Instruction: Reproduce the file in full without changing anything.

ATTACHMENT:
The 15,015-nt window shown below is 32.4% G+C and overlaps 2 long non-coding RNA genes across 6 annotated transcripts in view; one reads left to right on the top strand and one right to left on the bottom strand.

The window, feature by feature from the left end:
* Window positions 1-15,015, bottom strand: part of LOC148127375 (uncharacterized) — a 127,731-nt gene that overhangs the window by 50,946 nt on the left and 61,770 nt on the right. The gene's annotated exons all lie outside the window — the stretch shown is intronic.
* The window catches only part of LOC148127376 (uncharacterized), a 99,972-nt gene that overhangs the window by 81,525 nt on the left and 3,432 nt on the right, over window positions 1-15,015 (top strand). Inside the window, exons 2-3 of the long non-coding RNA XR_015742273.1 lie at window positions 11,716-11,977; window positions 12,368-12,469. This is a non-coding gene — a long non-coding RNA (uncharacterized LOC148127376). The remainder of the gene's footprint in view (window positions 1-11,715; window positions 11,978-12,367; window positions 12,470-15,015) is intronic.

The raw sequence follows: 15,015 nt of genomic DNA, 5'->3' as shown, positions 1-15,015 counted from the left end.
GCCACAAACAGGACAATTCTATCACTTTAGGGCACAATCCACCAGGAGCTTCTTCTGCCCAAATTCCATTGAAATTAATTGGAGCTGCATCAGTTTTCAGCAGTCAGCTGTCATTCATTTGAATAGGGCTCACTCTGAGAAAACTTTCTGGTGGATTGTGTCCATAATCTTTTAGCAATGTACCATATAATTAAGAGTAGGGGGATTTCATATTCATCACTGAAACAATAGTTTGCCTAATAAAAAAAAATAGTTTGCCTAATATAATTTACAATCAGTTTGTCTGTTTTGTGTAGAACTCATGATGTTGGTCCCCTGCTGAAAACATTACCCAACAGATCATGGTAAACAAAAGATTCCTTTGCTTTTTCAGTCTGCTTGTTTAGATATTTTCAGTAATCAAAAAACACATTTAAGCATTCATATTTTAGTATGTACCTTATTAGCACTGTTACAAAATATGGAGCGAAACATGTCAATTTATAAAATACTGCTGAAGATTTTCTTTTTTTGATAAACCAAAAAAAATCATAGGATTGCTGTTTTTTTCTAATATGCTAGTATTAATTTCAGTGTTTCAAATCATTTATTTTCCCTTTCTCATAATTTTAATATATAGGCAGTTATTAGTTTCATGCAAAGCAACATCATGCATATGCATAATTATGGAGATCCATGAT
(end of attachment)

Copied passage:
The 15,015-nt window shown below is 32.4% G+C and overlaps 2 long non-coding RNA genes across 6 annotated transcripts in view; one reads left to right on the top strand and one right to left on the bottom strand.

The window, feature by feature from the left end:
* Window positions 1-15,015, bottom strand: part of LOC148127375 (uncharacterized) — a 127,731-nt gene that overhangs the window by 50,946 nt on the left and 61,770 nt on the right. The gene's annotated exons all lie outside the window — the stretch shown is intronic.
* The window catches only part of LOC148127376 (uncharacterized), a 99,972-nt gene that overhangs the window by 81,525 nt on the left and 3,432 nt on the right, over window positions 1-15,015 (top strand). Inside the window, exons 2-3 of the long non-coding RNA XR_015742273.1 lie at window positions 11,716-11,977; window positions 12,368-12,469. This is a non-coding gene — a long non-coding RNA (uncharacterized LOC148127376). The remainder of the gene's footprint in view (window positions 1-11,715; window positions 11,978-12,367; window positions 12,470-15,015) is intronic.

The raw sequence follows: 15,015 nt of genomic DNA, 5'->3' as shown, positions 1-15,015 counted from the left end.
GCCACAAACAGGACAATTCTATCACTTTAGGGCACAATCCACCAGGAGCTTCTTCTGCCCAAATTCCATTGAAATTAATTGGAGCTGCATCAGTTTTCAGCAGTCAGCTGTCATTCATTTGAATAGGGCTCACTCTGAGAAAACTTTCTGGTGGATTGTGTCCATAATCTTTTAGCAATGTACCATATAATTAAGAGTAGGGGGATTTCATATTCATCACTGAAACAATAGTTTGCCTAATAAAAAAAAATAGTTTGCCTAATATAATTTACAATCAGTTTGTCTGTTTTGTGTAGAACTCATGATGTTGGTCCCCTGCTGAAAACATTACCCAACAGATCATGGTAAACAAAAGATTCCTTTGCTTTTTCAGTCTGCTTGTTTAGATATTTTCAGTAATCAAAAAACACATTTAAGCATTCATATTTTAGTATGTACCTTATTAGCACTGTTACAAAATATGGAGCGAAACATGTCAATTTATAAAATACTGCTGAAGATTTTCTTTTTTTGATAAACCAAAAAAAATCATAGGATTGCTGTTTTTTTCTAATATGCTAGTATTAATTTCAGTGTTTCAAATCATTTATTTTCCCTTTCTCATAATTTTAATATATAGGCAGTTATTAGTTTCATGCAAAGCAACATCATGCATATGCATAATTATGGAGATCCATGAT